Parents have to do what’s best for their particular family, but we believe that 3 years is the best age for a first time visit.  The child is old enough to understand and navigate on their own, there are plenty of rides for them to go on, and the experience for them is positively magical and awe inspiring.  Slaed reported that our normally rambunctious little boy spent the majority of his time sitting, wide eyed with his mouth open captivated by the all of the action happening around him.

After months of preparation and research, combined with his own knowledge from numerous visits to the park prior, Slaed put together an amazing itinerary. Their experience, one day in Disneyland and one day in California adventure was nothing but positive.  I picked his brain, and we’ve put together 9 tips to help parents plan and prepare for a trip that is just as successful.

Disneyland with a Preschooler: How to Prepare for a Successful Trip | WildTalesof.com

1. Tear-Free in Disneyland

Soon after Slaed decided to take Bergen to Disneyland, he purchased the Tear-Free in Disneyland book.  He read it cover to cover, studying up almost every night during the months prior to their trip.  The book is filled with practical tips and ideas for making the whole Disney experience positive and stress free.  He learned a ton, and gained the confidence and bravery needed to tackle it all on his own.  Many (but not all!) of the the tips that follow come from or are adapted from the book.

2. Buy Your Tickets

Make sure to purchase tickets directly through Disneyland.  Doing so ahead of time will give you peace of mind, and save you from waiting in one more line! In our opinion, there is no need for park hopper passes when you are visiting Disney with little kids.  Focus on one park per day.  Slaed and Bergen spent one day in Disneyland, and one day in California Adventure.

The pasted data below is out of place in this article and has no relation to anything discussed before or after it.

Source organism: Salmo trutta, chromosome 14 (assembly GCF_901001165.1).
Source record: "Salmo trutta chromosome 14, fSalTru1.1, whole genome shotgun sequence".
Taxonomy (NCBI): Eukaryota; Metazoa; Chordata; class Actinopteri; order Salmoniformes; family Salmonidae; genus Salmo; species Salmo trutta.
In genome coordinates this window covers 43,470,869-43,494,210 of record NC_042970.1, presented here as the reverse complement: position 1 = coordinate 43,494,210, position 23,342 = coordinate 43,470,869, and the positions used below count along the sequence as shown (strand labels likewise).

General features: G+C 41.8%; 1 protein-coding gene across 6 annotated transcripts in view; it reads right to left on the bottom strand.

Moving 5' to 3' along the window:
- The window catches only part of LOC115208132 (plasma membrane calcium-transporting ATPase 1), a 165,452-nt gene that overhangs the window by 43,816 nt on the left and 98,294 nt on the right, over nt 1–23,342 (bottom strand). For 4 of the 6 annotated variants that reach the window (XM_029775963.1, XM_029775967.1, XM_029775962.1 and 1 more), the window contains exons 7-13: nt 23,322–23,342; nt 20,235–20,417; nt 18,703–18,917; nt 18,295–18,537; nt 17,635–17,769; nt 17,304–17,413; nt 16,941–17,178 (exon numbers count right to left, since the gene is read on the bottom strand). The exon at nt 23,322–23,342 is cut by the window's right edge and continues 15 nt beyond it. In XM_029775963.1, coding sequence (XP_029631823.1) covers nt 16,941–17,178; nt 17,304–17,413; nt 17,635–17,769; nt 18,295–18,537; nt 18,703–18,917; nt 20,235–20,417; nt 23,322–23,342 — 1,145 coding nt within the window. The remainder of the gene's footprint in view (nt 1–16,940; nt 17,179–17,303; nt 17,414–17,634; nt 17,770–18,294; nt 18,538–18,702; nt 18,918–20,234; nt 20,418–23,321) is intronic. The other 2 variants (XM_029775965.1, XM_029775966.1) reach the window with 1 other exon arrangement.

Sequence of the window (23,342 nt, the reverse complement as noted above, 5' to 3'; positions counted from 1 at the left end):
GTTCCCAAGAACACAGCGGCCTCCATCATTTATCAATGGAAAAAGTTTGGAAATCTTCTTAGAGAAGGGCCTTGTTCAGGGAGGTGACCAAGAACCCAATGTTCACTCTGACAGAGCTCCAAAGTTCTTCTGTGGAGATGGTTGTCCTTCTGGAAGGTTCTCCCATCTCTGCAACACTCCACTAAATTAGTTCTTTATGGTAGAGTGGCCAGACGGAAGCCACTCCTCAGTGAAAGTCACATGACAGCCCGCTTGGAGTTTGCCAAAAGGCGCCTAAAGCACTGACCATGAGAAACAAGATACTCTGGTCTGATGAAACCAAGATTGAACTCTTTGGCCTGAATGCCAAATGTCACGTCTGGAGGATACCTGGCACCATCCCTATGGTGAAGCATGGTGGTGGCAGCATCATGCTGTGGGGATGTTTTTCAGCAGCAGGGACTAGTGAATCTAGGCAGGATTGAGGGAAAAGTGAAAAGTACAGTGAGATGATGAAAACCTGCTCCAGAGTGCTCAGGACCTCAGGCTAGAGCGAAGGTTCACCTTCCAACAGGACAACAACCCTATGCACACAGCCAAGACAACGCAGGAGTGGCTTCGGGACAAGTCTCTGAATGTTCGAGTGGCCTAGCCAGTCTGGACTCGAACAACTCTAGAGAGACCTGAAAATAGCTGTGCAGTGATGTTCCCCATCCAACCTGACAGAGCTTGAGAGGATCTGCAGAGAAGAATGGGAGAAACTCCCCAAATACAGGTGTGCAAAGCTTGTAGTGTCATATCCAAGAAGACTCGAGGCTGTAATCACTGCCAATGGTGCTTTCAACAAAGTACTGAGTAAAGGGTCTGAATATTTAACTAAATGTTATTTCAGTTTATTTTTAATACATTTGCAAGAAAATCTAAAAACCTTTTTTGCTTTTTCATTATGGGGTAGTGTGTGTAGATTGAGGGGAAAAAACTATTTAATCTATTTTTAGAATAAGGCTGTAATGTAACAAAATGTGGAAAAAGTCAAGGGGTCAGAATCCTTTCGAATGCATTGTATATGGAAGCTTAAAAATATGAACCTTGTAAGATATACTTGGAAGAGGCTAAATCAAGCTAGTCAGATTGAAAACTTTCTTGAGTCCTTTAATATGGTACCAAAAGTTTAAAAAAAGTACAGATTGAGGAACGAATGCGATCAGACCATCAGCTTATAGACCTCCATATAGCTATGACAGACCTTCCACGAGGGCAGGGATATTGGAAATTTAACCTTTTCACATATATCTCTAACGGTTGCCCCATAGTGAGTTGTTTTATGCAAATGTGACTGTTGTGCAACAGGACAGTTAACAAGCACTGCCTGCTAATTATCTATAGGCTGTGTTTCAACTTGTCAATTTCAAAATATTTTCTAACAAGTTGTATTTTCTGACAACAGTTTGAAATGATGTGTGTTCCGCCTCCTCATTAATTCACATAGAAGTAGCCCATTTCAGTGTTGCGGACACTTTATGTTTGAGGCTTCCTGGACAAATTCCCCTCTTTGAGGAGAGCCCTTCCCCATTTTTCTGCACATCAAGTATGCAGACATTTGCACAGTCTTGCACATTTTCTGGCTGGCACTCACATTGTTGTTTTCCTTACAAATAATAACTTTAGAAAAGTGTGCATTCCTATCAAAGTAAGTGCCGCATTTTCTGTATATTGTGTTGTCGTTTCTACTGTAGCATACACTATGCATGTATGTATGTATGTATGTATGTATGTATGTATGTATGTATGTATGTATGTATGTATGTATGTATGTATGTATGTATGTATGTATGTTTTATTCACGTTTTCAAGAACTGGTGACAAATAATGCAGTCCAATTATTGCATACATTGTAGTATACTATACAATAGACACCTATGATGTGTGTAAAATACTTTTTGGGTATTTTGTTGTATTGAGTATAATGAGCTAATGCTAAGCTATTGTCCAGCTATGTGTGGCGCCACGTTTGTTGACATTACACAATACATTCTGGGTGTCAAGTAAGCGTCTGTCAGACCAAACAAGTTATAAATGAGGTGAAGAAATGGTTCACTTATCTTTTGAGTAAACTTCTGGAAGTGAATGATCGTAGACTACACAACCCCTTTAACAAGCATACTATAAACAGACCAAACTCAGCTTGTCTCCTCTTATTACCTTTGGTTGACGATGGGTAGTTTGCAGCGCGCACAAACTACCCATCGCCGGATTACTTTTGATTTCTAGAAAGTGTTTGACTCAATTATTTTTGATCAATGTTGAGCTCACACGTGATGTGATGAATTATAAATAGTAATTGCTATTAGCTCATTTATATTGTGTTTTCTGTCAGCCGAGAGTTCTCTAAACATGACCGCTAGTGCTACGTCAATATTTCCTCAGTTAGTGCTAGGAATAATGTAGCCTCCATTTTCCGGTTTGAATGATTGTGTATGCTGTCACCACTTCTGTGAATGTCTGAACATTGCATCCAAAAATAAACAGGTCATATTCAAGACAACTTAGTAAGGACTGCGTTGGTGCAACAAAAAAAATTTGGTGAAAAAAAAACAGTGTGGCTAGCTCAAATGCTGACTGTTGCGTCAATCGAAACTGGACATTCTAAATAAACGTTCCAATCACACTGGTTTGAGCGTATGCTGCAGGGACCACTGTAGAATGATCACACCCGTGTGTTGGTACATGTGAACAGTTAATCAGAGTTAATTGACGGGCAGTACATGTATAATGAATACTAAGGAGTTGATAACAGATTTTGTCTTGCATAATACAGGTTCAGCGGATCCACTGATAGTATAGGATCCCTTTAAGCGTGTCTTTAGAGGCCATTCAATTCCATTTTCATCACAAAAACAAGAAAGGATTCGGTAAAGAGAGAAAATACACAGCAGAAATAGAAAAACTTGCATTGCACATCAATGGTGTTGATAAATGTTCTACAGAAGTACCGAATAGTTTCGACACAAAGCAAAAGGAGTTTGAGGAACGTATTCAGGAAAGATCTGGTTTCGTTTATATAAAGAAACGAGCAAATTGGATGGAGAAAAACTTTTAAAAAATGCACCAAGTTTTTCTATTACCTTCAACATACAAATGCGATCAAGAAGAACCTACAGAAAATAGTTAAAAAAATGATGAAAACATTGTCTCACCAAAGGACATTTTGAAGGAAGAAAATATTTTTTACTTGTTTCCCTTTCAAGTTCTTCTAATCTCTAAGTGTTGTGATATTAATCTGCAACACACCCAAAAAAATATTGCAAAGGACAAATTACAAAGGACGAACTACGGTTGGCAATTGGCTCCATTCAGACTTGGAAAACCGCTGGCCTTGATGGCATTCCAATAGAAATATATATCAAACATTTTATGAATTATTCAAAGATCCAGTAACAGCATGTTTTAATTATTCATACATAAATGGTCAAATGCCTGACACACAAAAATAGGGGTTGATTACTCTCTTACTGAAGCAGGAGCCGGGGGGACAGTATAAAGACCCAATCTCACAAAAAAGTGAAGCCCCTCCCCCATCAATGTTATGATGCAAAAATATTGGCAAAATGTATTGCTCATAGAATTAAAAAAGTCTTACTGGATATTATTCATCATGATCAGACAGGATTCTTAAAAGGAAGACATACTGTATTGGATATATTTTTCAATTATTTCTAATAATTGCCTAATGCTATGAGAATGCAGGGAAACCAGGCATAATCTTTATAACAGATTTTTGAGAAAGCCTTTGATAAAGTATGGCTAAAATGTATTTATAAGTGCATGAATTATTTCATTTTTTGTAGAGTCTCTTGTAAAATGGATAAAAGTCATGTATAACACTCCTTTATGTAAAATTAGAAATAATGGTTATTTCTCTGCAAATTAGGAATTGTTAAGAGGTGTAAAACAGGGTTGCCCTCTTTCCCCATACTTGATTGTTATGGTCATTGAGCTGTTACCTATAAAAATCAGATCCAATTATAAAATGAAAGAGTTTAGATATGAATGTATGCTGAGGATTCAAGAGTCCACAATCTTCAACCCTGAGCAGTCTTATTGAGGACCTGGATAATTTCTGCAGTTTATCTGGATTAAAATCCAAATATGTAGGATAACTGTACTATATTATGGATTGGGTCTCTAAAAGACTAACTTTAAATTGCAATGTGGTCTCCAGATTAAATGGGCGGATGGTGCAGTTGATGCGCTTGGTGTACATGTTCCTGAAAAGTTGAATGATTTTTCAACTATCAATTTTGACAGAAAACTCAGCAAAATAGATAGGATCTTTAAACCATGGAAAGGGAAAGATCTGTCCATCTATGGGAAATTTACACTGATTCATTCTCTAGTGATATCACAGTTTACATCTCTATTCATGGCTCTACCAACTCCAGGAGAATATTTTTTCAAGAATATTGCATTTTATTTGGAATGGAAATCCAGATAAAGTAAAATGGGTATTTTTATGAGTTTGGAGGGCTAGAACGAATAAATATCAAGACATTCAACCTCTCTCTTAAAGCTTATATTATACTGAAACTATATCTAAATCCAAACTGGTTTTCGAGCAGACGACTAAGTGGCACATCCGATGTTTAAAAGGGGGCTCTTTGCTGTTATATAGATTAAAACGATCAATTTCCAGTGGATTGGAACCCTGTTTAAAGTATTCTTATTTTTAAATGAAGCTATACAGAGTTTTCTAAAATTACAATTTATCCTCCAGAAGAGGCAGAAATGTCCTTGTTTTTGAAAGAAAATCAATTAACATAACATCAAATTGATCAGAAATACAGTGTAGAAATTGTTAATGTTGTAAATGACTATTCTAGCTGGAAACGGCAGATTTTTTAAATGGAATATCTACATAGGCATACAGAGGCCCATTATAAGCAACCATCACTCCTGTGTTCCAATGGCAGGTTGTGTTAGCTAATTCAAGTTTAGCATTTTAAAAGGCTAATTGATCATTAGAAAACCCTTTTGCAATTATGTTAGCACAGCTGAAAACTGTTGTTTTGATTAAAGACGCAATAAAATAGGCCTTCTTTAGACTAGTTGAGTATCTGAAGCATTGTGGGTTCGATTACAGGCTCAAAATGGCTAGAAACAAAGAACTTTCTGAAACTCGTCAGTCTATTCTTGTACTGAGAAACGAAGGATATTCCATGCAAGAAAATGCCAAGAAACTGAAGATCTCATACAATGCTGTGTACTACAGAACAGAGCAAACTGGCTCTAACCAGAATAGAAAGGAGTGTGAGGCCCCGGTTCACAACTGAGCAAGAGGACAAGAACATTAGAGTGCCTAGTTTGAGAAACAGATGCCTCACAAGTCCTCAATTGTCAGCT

Disneyland with a Preschooler: How to Prepare for a Successful Trip | WildTalesof.com

3. Get Your Kid(s) Excited!

You may know all about Disneyland, but mostly likely, and certainly in Bergen’s case, your kids have little to no idea what the park is really all about.  Even if they visited as a baby or toddler, they are unlikely to remember much.  Just like we build background knowledge before visiting a new destination, we worked to make sure he had an understanding of what the experience would be like.  Our suggestions:

  • Watch Videos: Poke around and find shows, programs, music videos, etc. that feature the park itself.  We recommend, Sing Along Songs Disneyland Fun.  It’s just 30 minutes long, and takes you on a tour of the park while singing classic Disney songs (“It’s A Small World”, “Zip-A-Dee-Doo-Dah”, “Whistle While You Work”…).
  • Coloring Books with Characters: Bergen received a Disneyland coloring book from the flight attendants during a couple of our Alaska Airlines flights prior to the trip.  This worked out perfectly to teach him about the classic characters (Mickey, Minnie, Donald, Goofy, etc.).
  • Picture Books: Check your library for books that show the park experience.  D is for Disneyland is a great example as it has pictures showing the rides, quick facts about rides, and fun historical information.

4. Purchase Gifts and Gear

Plan ahead so you can shop sales and consignment stores for shirts, hats, and maybe even underwear for your big trip.  Buying at the park (and in Downtown Disney) is very expensive and wastes precious park time.  Slaed also bought a few small gifts (Tow Mater & Lightning McQueen hot wheel type cars & a small doddle board) to give Bergen once they arrived.   This prevented Bergen from asking to buy things in the gift shops, and also gave him something to do while waiting in line.

5. Ride Research

Know the following about all the rides and attractions:

  • Height limits–measure your child!
  • Fear Factors–dark, heights, pirates, thunder…can all be scary to kids.  Know what your kid can handle.
  • Closed rides–some rides are closed for various reasons.  Know this ahead of time so that no one is disappointed!
  • Make a priority list of what rides your kid wants to do.  Slaed and Bergen had about 10 on their list (for 1 day in Disneyland), so anything additional was a bonus!